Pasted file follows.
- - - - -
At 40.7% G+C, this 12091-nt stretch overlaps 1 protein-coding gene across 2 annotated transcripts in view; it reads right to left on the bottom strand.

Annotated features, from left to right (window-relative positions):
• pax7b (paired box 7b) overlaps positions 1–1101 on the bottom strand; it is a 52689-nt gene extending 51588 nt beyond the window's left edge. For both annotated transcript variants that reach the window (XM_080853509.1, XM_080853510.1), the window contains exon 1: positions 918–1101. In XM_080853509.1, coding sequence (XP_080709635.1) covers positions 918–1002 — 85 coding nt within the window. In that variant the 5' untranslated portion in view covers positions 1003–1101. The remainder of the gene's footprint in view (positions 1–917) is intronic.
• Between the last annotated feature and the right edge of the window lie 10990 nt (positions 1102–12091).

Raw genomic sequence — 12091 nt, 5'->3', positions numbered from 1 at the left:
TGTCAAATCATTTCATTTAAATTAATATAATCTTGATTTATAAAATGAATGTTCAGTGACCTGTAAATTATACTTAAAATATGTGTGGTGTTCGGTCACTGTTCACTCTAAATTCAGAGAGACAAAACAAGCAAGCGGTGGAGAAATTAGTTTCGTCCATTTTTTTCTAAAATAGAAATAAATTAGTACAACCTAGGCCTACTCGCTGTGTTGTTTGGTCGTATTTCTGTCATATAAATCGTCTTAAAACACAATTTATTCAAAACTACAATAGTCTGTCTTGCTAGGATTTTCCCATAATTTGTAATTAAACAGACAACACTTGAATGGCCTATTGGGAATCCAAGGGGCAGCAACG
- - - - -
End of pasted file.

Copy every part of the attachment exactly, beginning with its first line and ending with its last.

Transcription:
At 40.7% G+C, this 12091-nt stretch overlaps 1 protein-coding gene across 2 annotated transcripts in view; it reads right to left on the bottom strand.

Annotated features, from left to right (window-relative positions):
• pax7b (paired box 7b) overlaps positions 1–1101 on the bottom strand; it is a 52689-nt gene extending 51588 nt beyond the window's left edge. For both annotated transcript variants that reach the window (XM_080853509.1, XM_080853510.1), the window contains exon 1: positions 918–1101. In XM_080853509.1, coding sequence (XP_080709635.1) covers positions 918–1002 — 85 coding nt within the window. In that variant the 5' untranslated portion in view covers positions 1003–1101. The remainder of the gene's footprint in view (positions 1–917) is intronic.
• Between the last annotated feature and the right edge of the window lie 10990 nt (positions 1102–12091).

Raw genomic sequence — 12091 nt, 5'->3', positions numbered from 1 at the left:
TGTCAAATCATTTCATTTAAATTAATATAATCTTGATTTATAAAATGAATGTTCAGTGACCTGTAAATTATACTTAAAATATGTGTGGTGTTCGGTCACTGTTCACTCTAAATTCAGAGAGACAAAACAAGCAAGCGGTGGAGAAATTAGTTTCGTCCATTTTTTTCTAAAATAGAAATAAATTAGTACAACCTAGGCCTACTCGCTGTGTTGTTTGGTCGTATTTCTGTCATATAAATCGTCTTAAAACACAATTTATTCAAAACTACAATAGTCTGTCTTGCTAGGATTTTCCCATAATTTGTAATTAAACAGACAACACTTGAATGGCCTATTGGGAATCCAAGGGGCAGCAACG